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UK Healthcare bracing for Coronavirus should it hit Kentucky

Posted at 3:52 PM, Feb 27, 2020
and last updated 2020-02-27 18:40:07-05

LEXINGTON, Ky. (LEX 18)  — Coronavirus, or COVID-19, has barely penetrated U.S borders, yet there’s widespread panic from coast to coast about contracting the virus, which seems to have originated in Wuhan, China.

“It has to do with the unknowns,” said Dr. Derek Forster of the fears people have about this new virus, which has affected more than 80,000 people overseas, while claiming the lives of nearly 3,000 people. “We see what’s occurring in China; the disruptions to daily life, businesses and schools closing, empty streets. That is frightening to people when they see that,” Forster continued.

Forster is the Infections Prevention and Control expert at UK Healthcare, an agency which is already bracing for the worst, in the event Coronavirus reaches the Commonwealth.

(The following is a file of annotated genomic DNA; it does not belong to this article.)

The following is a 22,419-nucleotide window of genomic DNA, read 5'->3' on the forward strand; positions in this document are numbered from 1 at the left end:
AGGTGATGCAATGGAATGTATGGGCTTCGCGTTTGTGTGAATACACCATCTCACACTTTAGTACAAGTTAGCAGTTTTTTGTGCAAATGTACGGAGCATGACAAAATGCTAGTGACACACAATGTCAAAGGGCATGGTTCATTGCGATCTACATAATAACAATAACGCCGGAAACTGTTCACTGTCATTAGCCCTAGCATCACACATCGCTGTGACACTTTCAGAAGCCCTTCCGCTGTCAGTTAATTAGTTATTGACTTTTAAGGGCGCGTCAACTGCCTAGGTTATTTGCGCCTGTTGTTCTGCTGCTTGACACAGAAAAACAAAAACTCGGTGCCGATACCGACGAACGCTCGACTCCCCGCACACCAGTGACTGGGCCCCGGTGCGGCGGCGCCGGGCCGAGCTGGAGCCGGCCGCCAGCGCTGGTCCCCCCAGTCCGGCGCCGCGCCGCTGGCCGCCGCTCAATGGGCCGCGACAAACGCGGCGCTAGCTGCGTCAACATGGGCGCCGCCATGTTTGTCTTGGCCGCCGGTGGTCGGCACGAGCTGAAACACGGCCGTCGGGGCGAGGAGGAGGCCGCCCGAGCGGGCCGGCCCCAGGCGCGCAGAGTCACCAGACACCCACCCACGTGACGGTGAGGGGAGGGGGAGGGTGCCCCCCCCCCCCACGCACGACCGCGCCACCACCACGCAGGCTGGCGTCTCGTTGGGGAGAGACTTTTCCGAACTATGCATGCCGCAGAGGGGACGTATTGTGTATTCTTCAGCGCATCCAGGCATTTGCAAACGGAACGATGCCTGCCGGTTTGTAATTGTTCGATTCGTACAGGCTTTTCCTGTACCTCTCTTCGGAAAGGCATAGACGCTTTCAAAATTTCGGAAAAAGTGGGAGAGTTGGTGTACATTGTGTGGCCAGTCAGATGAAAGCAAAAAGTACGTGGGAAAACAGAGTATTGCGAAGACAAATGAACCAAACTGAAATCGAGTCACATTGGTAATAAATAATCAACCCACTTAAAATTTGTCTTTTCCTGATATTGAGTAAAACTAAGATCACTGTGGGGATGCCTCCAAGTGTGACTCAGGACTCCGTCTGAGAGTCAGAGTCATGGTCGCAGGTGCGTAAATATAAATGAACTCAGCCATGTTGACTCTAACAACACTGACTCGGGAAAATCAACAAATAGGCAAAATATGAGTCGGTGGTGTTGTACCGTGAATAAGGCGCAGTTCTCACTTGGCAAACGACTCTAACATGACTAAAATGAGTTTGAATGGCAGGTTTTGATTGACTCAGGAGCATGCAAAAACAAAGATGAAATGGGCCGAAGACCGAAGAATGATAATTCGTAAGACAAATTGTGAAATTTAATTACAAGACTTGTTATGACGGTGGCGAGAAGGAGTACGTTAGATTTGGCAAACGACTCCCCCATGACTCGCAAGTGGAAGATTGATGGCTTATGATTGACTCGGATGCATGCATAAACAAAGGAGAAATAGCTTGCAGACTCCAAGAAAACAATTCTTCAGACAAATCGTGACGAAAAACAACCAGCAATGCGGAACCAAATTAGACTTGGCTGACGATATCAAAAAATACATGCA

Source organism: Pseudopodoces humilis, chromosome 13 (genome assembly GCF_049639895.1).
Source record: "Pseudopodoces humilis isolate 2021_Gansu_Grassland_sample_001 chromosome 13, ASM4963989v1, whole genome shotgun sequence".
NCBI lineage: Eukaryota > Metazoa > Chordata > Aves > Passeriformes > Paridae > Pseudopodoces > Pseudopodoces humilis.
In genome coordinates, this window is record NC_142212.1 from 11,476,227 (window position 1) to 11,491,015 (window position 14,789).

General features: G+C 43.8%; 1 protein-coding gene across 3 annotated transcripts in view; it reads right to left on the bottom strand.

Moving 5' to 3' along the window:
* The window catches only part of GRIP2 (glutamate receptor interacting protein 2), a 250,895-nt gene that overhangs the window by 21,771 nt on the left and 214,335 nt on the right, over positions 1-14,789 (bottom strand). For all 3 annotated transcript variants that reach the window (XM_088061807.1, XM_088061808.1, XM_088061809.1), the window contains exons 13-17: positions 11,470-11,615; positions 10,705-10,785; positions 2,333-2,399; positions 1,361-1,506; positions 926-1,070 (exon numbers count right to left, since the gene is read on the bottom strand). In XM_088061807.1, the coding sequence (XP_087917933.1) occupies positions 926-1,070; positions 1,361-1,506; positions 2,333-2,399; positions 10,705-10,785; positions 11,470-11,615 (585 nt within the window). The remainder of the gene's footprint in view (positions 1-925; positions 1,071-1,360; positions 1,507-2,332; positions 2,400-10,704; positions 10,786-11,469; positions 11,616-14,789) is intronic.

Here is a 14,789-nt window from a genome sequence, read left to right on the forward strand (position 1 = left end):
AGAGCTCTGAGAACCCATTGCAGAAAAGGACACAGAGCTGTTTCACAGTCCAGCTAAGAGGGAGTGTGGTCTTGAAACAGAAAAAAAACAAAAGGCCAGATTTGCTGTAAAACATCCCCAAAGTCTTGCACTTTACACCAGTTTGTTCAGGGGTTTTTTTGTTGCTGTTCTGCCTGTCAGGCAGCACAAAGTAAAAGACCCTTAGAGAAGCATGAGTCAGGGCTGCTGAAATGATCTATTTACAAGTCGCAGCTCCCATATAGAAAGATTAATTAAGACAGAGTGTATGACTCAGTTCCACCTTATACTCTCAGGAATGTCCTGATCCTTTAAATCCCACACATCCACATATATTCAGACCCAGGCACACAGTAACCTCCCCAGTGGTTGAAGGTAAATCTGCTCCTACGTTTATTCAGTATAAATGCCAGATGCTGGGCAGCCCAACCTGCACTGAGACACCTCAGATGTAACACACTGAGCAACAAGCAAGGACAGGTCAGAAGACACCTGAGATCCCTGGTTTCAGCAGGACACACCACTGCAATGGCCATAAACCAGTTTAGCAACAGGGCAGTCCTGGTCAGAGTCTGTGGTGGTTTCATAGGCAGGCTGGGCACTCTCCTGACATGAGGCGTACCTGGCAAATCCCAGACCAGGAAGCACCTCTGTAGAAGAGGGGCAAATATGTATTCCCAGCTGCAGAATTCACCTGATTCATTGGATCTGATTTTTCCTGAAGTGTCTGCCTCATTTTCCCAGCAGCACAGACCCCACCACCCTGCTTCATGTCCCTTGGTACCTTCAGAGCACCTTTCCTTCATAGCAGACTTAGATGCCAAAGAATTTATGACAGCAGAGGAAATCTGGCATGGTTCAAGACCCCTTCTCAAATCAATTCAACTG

“Whether it’s the flu, or Coronavirus we continuously plan and train to deal with those situations,” said Dr. Mark Newman, the Executive Vice President of Health Affairs for UK Healthcare.

Contracting the flu is so much more common, and sadly it kills more people in the United States on an annual basis, than we’re likely to see die on American soil from Coronavirus. Still, that fact seems to be lost on many.

“We have a vaccination for influenza. We don’t have that for COVID-19,” said Forster. “Certainly it’s the fear that propagates a lot of that,” he continued.

No vaccine in place at the current time, but what they do have at UK Healthcare is a plan in place, should a patient in Kentucky become infected with the virus. Their plan could potentially impact hundreds of peoples’ lives, even for just one positive test.

“Persons determined to be at high, or moderate risk after investigations would be evaluated and monitored for that 14-day period,” Forster said.

No one mentioned what exactly that 14-day evaluation might entail, which could be what’s sparking the real fear behind a virus, which still isn’t showing the worst of itself in the U.S. thus far.

The United States has 60 confirmed cases, as of this writing, with no fatalities.